As Multnomah County chairman, Ted Wheeler killed a risky proposal for an Oregon Convention Center headquarters hotel. As state treasurer, he's been a voice of caution on excessive borrowing and the Columbia River Crossing project.  

But now Wheeler is staking his credibility on a first-of-its-kind college scholarship program that frightens investment and risk-management professionals.  

“This is one of the worst ideas in public finance I’ve ever heard of,” says Jeremy Gold, a New York actuary and economist.  

Here's what Wheeler is proposing in a 2014 ballot measure called the Opportunity Initiative: He'd have the state borrow $500 million and invest the proceeds in stocks and private equity.  

Wheeler would then distribute the profits in the form of need-based grants to Oregon college students.  

Wheeler's concept is a response to Oregon students' growing struggle to afford college. Costs are rising far faster than incomes, and so he'd like to use the state's borrowing capacity, traditionally used for roads and buildings, to reverse Oregon's disinvestment in higher education. 

"I'm asking the state to make a long-term investment in human capital, just as we do with bricks and mortar," Wheeler says. "It's absolutely an appropriate use of the state's debt capacity."

The scheme looks good on paper—the state's borrowing costs are significantly lower than the returns its pension investments have historically generated. If that relationship were to continue for the long term, Wheeler would generate many millions annually for scholarships.

“It’s not that risky,” Wheeler says. “The bigger risk is doing nothing.” 

In the illustration Wheeler uses,  the state borrows at 4.5 percent interest and earns 7 percent on its investments. 

But experts say betting future investment returns will match past returns is a dangerous gamble.  

"I have the utmost respect for Ted Wheeler," says Steven Holwerda, chief operating officer of Ferguson Wellman, a Portland investment firm that manages $3.4 billion in client funds. 

“But you can go a decade or more when what he’s proposing doesn’t work.” 

Holwerda says looking at average returns provides false security. For instance, the stock market declined three consecutive years in the early part of the past decade and plummeted more than 35 percent in 2008.  

"It's like the old story—how did a man drown in a river that is on average 6 inches deep?" Holwerda says. “It’s because one part of the river is 12 feet deep.” 

Gold is blunter.  

“Most people don’t buy stocks with borrowed money because they understand it’s too risky,” he says. 

If borrowing money to invest in stocks were prudent, governments could use the same approach to pay for everything from public safety to sanitation.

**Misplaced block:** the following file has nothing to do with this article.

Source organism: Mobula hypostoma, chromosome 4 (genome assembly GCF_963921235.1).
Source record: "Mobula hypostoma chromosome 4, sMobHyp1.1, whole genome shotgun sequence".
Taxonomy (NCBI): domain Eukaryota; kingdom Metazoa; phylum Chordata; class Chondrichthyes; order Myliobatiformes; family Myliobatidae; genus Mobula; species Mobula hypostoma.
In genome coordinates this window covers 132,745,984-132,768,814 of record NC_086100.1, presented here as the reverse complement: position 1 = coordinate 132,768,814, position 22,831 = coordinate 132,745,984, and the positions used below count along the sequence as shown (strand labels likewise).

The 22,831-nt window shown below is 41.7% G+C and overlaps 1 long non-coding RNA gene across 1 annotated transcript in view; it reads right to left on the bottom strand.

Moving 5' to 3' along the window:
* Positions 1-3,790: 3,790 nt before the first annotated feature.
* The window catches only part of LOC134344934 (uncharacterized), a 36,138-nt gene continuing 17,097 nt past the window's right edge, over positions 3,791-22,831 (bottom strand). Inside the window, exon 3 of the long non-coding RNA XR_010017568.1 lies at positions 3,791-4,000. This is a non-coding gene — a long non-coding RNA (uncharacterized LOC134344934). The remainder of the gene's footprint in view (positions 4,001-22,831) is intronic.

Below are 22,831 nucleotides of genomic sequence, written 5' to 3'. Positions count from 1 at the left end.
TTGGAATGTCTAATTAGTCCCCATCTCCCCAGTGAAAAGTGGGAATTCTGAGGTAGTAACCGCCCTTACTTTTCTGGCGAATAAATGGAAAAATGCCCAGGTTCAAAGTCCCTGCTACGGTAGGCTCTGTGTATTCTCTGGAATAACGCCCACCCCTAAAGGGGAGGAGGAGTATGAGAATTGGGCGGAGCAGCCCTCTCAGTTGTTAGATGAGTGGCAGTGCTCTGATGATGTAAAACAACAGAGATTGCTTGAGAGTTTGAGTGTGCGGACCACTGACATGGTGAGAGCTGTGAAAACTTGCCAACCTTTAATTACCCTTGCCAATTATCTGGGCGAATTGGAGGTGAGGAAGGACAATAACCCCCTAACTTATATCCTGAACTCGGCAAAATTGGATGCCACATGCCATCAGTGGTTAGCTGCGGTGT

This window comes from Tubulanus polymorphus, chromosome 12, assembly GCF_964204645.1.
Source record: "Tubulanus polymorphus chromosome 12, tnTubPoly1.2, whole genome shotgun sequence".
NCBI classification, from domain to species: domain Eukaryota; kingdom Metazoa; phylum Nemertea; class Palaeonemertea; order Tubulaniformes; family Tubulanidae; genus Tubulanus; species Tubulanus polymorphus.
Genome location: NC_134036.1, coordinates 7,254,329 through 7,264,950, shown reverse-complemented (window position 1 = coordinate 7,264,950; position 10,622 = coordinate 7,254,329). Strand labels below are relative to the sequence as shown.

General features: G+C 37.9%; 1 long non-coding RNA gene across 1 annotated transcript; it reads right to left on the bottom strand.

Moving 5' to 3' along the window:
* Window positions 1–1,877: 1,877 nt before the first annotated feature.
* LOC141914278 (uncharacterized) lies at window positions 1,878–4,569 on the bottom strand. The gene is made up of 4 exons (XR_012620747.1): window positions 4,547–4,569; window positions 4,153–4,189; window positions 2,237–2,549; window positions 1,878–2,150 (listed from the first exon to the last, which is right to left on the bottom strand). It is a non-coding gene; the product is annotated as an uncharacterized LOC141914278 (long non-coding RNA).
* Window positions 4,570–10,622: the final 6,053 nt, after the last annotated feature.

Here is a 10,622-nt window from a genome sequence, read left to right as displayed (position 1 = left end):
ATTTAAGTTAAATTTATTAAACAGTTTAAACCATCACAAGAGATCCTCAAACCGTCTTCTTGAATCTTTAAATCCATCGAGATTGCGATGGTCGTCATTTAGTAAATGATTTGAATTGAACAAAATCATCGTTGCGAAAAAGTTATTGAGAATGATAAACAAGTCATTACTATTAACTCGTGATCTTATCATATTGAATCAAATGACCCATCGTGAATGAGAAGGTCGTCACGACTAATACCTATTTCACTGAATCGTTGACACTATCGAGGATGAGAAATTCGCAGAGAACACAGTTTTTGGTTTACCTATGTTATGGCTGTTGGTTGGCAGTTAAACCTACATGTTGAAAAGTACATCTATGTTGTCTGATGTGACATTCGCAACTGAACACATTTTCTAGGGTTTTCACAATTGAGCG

“Nobody would ever have to pay taxes for public services again,” Gold says. 

As an example of what can go wrong, Gold offers one word: “Japan.”   

In 1989, the Nikkei index of Japanese stocks soared to nearly 40,000. Since then, the Nikkei has lost two-thirds of its value. Investors using borrowed money were wiped out.  

Wheeler says that even with the sharp market drops in 2008 and earlier in the decade, Oregon's investments have yielded returns well above the state's current borrowing costs. He says it is wrong to fixate on short-term market fluctuations when discussing a long-term asset. 

He also notes that two aspects of the Opportunity Initiative reduce the potential pain of market dips: First, the state's general fund would guarantee the $500 million in loans and pay interest on the debt. Second, the program isn't obligated to make grants every year.  

John Tapogna, an economist at ECONorthwest, thinks Wheeler is on the right track. Tapogna has studied Oregon's Public Employee Retirement System, whose obligations mirror some of the risks of the Opportunity Initiative.   

He says Wheeler's proposal represents a recognition that rather than investing in physical infrastructure, governments will increasingly need to invest in knowledge.  

"The economy has changed, and this is a fantastic investment in Oregon's future," Tapogna says.

Wheeler earned an economics degree from Stanford and an MBA from Columbia, and worked in the financial-services industry, so he is no neophyte.  

But he's also a leading contender to succeed Gov. John Kitzhaber and looking for a big achievement to call his own. 

Wheeler has already spent $49,500 from his campaign kitty on the Opportunity Initiative. He hired Fulcrum Political, a new firm run by two of Oregon's top political consultants, Mark Wiener and Kevin Looper, to build a website and launch a social media campaign.  

The investment horizon for Wheeler's Opportunity Initiative is 30 years, far longer than Wheeler's likely political career.

"The risk-reward tradeoff for Mr. Wheeler might be politically very attractive," Gold says, "but the risk-reward tradeoff for the citizens of Oregon may turn out to be very costly."

Wheeler hopes voters will help him prove skeptics wrong.

“We are creating an endowment,” he says. “It’s a long-term economic benefit to the state.”